Prevalence of lower respiratory tract infection in tertiary care hospital, Thane


  • Shrikant Joshi Department Pediatrics, Rajiv Gandhi Medical College, Kalwa, Thane, Maharashtra, India
  • Kamil Shaikh Department Pediatrics, Rajiv Gandhi Medical College, Kalwa, Thane, Maharashtra, India
  • Vrushali V. Kulkarni Department of Community Medicine, Rajiv Gandhi Medical College, Kalwa, Thane, Maharashtra, India



LRTI, Bronchitis, ALRTI, Streptococcus pneumoniae


Background: World health organization (WHO) predicted lower respiratory tract infections (LRTI) as primary cause of mortality world-wide. The present study was undertaken to know the various types of LRTI in children <5 years of age and analyze factors influencing the morbidity and mortality of those cases.

Methods: Prospective cross-sectional study for 100 infected children with LRTI was conducted in a tertiary care hospital of metropolitan city. Demographic, clinical history and examination, necessary investigations were performed and followed regularly for desired outcome.

Results: 51% children were in the age-group of 1 to 5 years who reported acute lower respiratory tract infection (ALRTI) and 49% were below 1 year age. The study reported LTRI incidence in 63% male and 37% female children whereas the family history of incidence of LRTI was present in 18% cases. Fever, cough and retraction complaints were the prominent symptoms. Hyperinflation was the major finding in chest X-ray. Streptococcus pneumoniae was the common bacterial pathogens isolated. Bronchiolitis was the commonest cause (39%) followed by lobar pneumonia (37%).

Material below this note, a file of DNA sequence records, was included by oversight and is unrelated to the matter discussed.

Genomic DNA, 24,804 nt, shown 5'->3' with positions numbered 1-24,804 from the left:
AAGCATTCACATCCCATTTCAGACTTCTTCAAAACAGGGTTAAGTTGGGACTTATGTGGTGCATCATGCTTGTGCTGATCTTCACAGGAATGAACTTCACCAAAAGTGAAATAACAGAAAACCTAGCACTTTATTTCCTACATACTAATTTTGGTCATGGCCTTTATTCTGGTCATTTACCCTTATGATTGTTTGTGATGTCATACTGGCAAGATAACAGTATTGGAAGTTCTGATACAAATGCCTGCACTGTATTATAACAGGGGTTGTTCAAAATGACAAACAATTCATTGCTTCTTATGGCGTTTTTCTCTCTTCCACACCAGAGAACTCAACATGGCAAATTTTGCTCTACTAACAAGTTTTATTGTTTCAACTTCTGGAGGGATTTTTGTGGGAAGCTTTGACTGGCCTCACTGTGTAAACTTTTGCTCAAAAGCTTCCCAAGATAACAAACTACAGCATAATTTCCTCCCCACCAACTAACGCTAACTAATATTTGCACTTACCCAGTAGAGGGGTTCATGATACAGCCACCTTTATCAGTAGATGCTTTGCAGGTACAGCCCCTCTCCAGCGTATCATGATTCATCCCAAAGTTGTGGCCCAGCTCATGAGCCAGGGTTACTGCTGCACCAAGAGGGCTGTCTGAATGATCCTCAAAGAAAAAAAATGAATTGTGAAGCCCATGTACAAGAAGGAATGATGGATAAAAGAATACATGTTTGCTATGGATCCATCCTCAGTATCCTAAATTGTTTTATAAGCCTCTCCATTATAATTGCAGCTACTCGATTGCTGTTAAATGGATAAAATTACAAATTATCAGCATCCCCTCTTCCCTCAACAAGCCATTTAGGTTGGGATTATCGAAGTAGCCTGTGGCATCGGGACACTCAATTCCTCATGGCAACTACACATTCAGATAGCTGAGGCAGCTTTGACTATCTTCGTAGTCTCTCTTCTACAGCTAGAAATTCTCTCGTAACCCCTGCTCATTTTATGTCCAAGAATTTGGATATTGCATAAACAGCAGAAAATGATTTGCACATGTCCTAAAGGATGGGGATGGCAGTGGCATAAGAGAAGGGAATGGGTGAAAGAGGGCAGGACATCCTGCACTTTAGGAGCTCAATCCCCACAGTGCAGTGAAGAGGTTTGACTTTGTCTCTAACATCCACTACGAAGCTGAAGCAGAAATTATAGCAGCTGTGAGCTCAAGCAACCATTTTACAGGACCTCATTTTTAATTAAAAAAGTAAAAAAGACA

Conclusions: Various types of clinical presentations, risk factors and types of LRTI in children less than 5 years of age were studied. A result of this study will be useful to understand the etiology and bacterial pathogens in management of clinical outcome. Modifiable risk factors for LRTI like family history, past history, immunization status, and malnutrition can be tackled through effective health education of the community, leading to a healthy society.

Author Biographies

Kamil Shaikh, Department Pediatrics, Rajiv Gandhi Medical College, Kalwa, Thane, Maharashtra, India

Assistant Professor, Paediatrics Department

Vrushali V. Kulkarni, Department of Community Medicine, Rajiv Gandhi Medical College, Kalwa, Thane, Maharashtra, India

3rd year FCPS Student, Pediatrics Department,


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